Doug Liman Protests Amazon MGM's Decision to Stream 'Road House' by Skipping SXSW Premiere of His Film Starring Jake Gyllenhaal

My plan was to quietly protest Amazon’s choice to stream a movie that’s meant for the big screen. Amazon’s actions are not just affecting me and my movie, but much more. I feel the need to speak up about this. So, let’s get into it.

When Amazon purchased MGM, a studio known for big movies like Bond and Creed, they promised to invest a billion dollars in movies for theaters, releasing about 12 a year. They called it a big commitment to cinemas. However, what happened with my film, Road House, tells a different story.

Here’s what happened: I agreed to make a movie for MGM, meant for theaters. Then Amazon bought MGM and told me to make a great film, and we’d see what happens. I did make a great film.

Road House became a hit, at least according to Amazon. It scored higher than my biggest film, Mr. and Mrs Smith, and even higher than Bourne Identity. It has a strong connection to UFC, attracting a massive social media following, even before marketing began. The action scenes are unique, and Jake Gyllenhaal’s performance is outstanding. It’s a film people would love to see in theaters. But, Amazon chose to stream it on Prime instead.

This decision hurts. It affects the filmmakers and actors of Road House who don’t benefit from a successful streaming movie. It also takes away the chance for Jake Gyllenhaal to be recognized during awards season. But the impact is bigger than just one movie. If big films don’t go to theaters, we may lose theaters altogether. Films like Road House are meant for the big screen. Without theaters, we lose the opportunity for new movies and directors.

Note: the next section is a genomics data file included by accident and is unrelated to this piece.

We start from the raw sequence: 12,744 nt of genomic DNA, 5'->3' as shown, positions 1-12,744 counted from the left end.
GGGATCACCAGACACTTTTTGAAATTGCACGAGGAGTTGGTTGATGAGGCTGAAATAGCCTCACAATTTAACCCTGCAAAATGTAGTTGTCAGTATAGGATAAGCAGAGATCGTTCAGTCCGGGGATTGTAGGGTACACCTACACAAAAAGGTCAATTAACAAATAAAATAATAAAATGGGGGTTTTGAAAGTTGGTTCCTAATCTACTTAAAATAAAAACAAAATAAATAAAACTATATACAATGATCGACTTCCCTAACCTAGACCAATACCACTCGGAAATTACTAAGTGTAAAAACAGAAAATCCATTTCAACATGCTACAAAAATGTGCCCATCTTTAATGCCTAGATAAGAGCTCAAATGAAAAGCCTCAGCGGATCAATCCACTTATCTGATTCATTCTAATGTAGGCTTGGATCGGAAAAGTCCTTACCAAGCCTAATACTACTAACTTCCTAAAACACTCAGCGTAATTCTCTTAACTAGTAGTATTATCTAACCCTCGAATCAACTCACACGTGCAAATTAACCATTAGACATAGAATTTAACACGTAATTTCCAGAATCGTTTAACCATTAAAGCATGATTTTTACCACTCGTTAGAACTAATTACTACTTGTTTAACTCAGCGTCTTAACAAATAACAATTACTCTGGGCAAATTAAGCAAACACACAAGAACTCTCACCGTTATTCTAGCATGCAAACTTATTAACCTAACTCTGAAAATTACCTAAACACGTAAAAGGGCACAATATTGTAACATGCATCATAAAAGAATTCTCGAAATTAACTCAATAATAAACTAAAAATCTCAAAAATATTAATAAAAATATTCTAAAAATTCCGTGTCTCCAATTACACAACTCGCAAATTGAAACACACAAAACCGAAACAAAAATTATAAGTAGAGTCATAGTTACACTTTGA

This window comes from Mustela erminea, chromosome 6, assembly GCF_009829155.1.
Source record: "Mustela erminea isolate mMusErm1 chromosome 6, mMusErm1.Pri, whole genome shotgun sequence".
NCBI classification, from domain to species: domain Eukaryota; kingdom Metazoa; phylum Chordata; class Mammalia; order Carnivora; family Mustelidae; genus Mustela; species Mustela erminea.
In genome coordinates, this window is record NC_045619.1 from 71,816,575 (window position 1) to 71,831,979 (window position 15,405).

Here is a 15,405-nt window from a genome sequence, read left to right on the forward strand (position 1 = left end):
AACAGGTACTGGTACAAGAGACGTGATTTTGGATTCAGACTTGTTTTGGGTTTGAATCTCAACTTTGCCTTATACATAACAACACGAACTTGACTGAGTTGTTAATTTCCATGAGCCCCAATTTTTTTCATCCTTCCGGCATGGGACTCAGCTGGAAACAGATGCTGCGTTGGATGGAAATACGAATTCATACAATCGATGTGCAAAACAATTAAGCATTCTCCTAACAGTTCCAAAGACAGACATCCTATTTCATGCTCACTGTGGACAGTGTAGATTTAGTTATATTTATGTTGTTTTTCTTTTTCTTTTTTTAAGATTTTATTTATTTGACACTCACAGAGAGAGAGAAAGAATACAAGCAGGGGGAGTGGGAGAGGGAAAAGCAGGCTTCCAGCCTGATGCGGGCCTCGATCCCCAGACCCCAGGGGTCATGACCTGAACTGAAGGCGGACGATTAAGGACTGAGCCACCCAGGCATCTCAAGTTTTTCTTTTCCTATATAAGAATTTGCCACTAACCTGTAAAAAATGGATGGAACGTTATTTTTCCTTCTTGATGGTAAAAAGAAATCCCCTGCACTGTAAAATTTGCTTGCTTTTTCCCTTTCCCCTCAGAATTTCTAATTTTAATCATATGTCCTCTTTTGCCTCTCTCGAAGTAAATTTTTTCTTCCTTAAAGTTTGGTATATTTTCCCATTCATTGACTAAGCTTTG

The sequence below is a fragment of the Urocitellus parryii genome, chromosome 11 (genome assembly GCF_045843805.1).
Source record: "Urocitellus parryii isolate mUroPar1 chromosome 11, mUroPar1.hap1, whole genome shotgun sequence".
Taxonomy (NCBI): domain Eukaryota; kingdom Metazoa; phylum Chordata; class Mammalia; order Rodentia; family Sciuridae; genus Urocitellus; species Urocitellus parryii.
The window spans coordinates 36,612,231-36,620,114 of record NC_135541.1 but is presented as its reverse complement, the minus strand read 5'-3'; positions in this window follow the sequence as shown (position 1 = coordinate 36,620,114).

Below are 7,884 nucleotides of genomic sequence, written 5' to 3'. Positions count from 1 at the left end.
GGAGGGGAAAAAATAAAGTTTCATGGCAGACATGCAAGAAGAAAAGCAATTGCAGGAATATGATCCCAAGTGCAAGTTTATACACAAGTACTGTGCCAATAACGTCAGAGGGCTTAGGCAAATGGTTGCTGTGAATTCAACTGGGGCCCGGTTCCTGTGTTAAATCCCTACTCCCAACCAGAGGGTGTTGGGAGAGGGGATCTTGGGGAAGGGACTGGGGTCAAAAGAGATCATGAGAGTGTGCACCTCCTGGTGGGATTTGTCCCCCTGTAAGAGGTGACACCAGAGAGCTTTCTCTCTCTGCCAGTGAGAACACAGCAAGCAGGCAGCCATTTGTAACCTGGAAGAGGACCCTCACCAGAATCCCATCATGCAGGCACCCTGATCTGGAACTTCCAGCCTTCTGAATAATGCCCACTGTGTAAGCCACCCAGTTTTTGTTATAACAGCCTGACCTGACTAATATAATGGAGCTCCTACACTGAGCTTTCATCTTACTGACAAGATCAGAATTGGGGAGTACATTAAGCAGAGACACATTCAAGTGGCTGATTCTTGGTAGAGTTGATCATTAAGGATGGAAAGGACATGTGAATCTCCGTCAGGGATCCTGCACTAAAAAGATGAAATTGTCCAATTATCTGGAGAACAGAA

Film executives are in trouble too. Box office revenues fund new movies. With fewer movies in theaters, there’s less money, leading to industry layoffs, including at Amazon. If theaters close, the recovery could take decades.

During the pandemic, we thought theaters might not survive. We got used to watching movies at home. But once restrictions lifted, people returned to theaters. Filmmakers like Chris Nolan and Tom Cruise insisted on theatrical releases, proving that people still enjoy the communal experience of watching movies together.

I’m not against streaming movies. I’ve worked on streaming projects for Amazon and Warner Bros, and I’m doing one for Apple now. But I am against Amazon changing MGM’s focus from theaters to streaming. It’s like if Jeff Bezos had bought the Washington Post and gutted its newsroom (which he didn’t do).

I respect Amazon’s film executives. They have experience with theatrical releases. We tried convincing them to release Road House in theaters. I even asked to sell it to another studio for a theatrical release, but they refused. Perhaps they’re also caught in this situation.

It might be that there’s no single person to blame. Maybe it’s an Amazon algorithm prioritizing more subscribers over competing with movie theaters. But a computer can’t understand the joy of watching a movie with an audience in a theater. If Amazon continues this way, future audiences might never know that experience.

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